Cynthia Fisher has been gardening for more than 75 years, and is now focusing her energies on perennial gardens, as she loves seeing new plants bloom every month. From January, when pussy willows and Lenten roses break through the snow to the Chrysanthemums that bloom in November, she loves being consistently surprised with new growth in her gardens. She and her husband recently moved to a cottage at Woodland Pond, after living on an 80-acre farm for the last 47 years. Fisher has transplanted many of their farm’s plants that she nurtured during that time – such as her daffodils, irises and peonies – to her new garden. She even has an heirloom pink lilies-of-the-valley that has been passed down for many generations by her English ancestors who settled in the Massachusetts Bay Colony in 1639. Since moving to Woodland Pond, Fisher has added red and yellow climbing roses to the mix. Fisher recently shared her garden and newly added climbing roses during Woodland Pond’s Fifth Annual Garden Tour.
“When plants do well and take off it’s a very exciting for me” said Fisher. “I love to propagate plants – it’s not nearly as much fun if you just buy them. I prefer to nurture them from the very beginning when they are seeds or cuttings. It’s a continued experiment, which keeps it entertaining and fulfilling. I like to share my garden with others as well, so they may experience some cheer. I swap plants with my neighbors so we can try growing new things in our gardens, and I give flowers to fellow neighbors in the community that I think would enjoy receiving them. Back in colonial times, when there were no plant nurseries or seed catalogues, people simply traded and shared plants from their “friendship gardens.” My heirloom pink lilies-of-the-valley were given to me by my paternal aunt.
Fisher’s love for the outdoors and growing things was imprinted on her at the age of two, when her parents spent a summer canoeing and camping in the pristine lake region of Canada with her two triplet sisters and her three older siblings. Although she lived in a high-rise apartment in Queens, New York, for most of her childhood, she started gardening during WWII in an empty lot that had been converted into a “victory garden.” Later, at New York City’s High School of Music and Art, she and her identical triplet sister both won the prestigious Westinghouse Talent Science Search. In college, she majored in biology at the University of Wisconsin, and then went on to earn a Master of Science and Ph.D. in biology at Rutgers University. She also attained a postdoctoral fellowship in the newly-established Rutgers Medical School.
There was not much time for gardening in those busy days, but when she and her husband moved to the Hudson Valley and bought an 80-acre farm, she suddenly had endless space in which to experiment with perennials, fruit trees and shrubs. Her mark is still embedded in the property. She acknowledges that bringing all her flowers and “black gold,” also known as well-rotted horse manure, to Woodland Pond has been hard work. However, she is enjoying the process of transforming her back yard into a flourishing garden. She is also happy with the design of the cottages, as it allows abundant natural light to spill into her indoor garden in which orchids, cacti and hoya bloomed for the first time. The feelings she experiences in her garden run from pure joy when she watches the growth and beauty of her plants to pure frustration when creatures like bugs and deer consume her hard work.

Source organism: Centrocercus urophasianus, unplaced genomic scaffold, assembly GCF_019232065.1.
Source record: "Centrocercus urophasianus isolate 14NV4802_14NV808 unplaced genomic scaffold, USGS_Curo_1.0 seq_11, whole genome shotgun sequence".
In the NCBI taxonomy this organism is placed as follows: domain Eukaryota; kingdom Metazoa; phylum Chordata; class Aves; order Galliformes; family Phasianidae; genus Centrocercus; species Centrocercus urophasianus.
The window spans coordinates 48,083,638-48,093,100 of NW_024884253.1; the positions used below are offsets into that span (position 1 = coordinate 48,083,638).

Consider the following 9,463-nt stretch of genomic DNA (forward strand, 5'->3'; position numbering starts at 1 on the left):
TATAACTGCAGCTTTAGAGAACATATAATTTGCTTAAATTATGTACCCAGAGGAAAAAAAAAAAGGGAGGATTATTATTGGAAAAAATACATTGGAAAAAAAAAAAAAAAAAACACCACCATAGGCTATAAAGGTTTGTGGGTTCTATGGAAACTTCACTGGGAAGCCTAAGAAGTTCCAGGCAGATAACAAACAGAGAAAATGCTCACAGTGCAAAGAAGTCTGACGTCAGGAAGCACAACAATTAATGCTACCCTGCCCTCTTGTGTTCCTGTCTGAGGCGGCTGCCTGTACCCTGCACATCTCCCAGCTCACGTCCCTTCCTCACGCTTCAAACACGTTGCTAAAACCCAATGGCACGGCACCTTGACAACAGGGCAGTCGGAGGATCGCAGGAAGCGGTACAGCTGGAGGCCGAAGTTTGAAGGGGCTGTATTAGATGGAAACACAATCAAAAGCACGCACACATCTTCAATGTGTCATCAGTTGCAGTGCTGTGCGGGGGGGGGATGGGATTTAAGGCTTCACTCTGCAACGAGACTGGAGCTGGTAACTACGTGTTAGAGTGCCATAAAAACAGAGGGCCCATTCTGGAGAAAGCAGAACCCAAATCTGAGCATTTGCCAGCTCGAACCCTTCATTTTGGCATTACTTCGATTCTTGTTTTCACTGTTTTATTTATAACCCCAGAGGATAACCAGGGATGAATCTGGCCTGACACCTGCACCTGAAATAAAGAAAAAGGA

“One of the fun elements of gardening is being reminded of loved ones and friends who have contributed to my garden,” said Fisher. “With a Christmas check from my older brother, I bought a yellow climbing rose for the split rail fence along our back yard. I have named this plant for him. The heirloom pink lilies-of-the-valley remind me of my father’s family. My grandson, who also has a passion for gardening, gave me a package of Shasta daisy seeds last year. We planted the seeds together, nurtured the tiny seedlings and this year they are two and a half feet tall and covered with hundreds of white flowers. When I see those, I am reminded of him and the memories we shared bringing the seedlings to life. It is heartwarming when you associate people with the plants.”
In addition to private gardens, such as Fisher’s, the garden show also showcased The Resident Community Garden and The Memory Care Garden, which groups of residents tend together. This event is sponsored by The Garden Committee and it is held for fellow residents, their friends and families.
“We are genuinely a community here, and because my neighbors are much closer than the neighbors we had around the farm, I am able to swap flowers and gardening tips with them,” said Fisher. “I‘ve been inspired by fellow residents’ gardens with elaborate displays spreading over their patios and porches. We also have many bird feeders and compare which types of birds are stopping in which gardens. I am a retired biology professor, so experimenting in the garden is a longtime passion of mine. On my wish list for Woodland Pond is to add a red bud tree at the head of the Branche Trail. This type of tree is covered with lovely lavender flowers in May, and the heart-shaped leaves would provide shade to those who sit on the bench at the trail head.”
“There are so many talented gardeners that live in our community, and more than 60 participated in this year’s garden show,” said Michelle Gramoglia, executive director of Woodland Pond. “Just like Cynthia’s, each garden has its own stories and rich histories. Not only was the tour a time to feast our eyes upon the natural beauty that embodies the yards of the cottages and the common spaces in the community, it was a time to reminisce and share meaningful stories with each other. We are so thankful that we have many residents who strive to make Woodland Pond the beautiful place that it is.”